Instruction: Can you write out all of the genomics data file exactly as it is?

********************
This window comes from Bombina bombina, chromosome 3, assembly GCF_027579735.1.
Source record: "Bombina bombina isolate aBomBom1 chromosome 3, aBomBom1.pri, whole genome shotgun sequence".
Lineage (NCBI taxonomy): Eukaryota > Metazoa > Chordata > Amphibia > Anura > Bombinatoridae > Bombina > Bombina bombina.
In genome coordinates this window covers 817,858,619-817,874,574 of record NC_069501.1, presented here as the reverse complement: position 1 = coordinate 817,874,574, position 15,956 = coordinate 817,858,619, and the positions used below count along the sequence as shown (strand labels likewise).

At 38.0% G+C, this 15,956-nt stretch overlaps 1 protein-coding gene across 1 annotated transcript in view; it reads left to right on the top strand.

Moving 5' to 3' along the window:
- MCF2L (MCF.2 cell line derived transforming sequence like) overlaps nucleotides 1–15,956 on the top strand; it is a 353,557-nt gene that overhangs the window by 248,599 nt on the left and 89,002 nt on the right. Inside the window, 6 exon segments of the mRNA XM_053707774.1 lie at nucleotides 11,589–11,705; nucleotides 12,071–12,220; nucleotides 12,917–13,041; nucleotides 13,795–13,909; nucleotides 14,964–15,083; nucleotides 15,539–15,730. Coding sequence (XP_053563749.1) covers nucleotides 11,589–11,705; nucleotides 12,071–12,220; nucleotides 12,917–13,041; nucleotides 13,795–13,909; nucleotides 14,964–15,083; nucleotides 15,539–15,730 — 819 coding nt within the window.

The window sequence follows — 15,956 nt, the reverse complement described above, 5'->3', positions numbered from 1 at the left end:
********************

This window comes from Bombina bombina, chromosome 3, assembly GCF_027579735.1.
Source record: "Bombina bombina isolate aBomBom1 chromosome 3, aBomBom1.pri, whole genome shotgun sequence".
Lineage (NCBI taxonomy): Eukaryota > Metazoa > Chordata > Amphibia > Anura > Bombinatoridae > Bombina > Bombina bombina.
In genome coordinates this window covers 817,858,619-817,874,574 of record NC_069501.1, presented here as the reverse complement: position 1 = coordinate 817,874,574, position 15,956 = coordinate 817,858,619, and the positions used below count along the sequence as shown (strand labels likewise).

At 38.0% G+C, this 15,956-nt stretch overlaps 1 protein-coding gene across 1 annotated transcript in view; it reads left to right on the top strand.

Moving 5' to 3' along the window:
- MCF2L (MCF.2 cell line derived transforming sequence like) overlaps nucleotides 1–15,956 on the top strand; it is a 353,557-nt gene that overhangs the window by 248,599 nt on the left and 89,002 nt on the right. Inside the window, 6 exon segments of the mRNA XM_053707774.1 lie at nucleotides 11,589–11,705; nucleotides 12,071–12,220; nucleotides 12,917–13,041; nucleotides 13,795–13,909; nucleotides 14,964–15,083; nucleotides 15,539–15,730. Coding sequence (XP_053563749.1) covers nucleotides 11,589–11,705; nucleotides 12,071–12,220; nucleotides 12,917–13,041; nucleotides 13,795–13,909; nucleotides 14,964–15,083; nucleotides 15,539–15,730 — 819 coding nt within the window.

The window sequence follows — 15,956 nt, the reverse complement described above, 5'->3', positions numbered from 1 at the left end: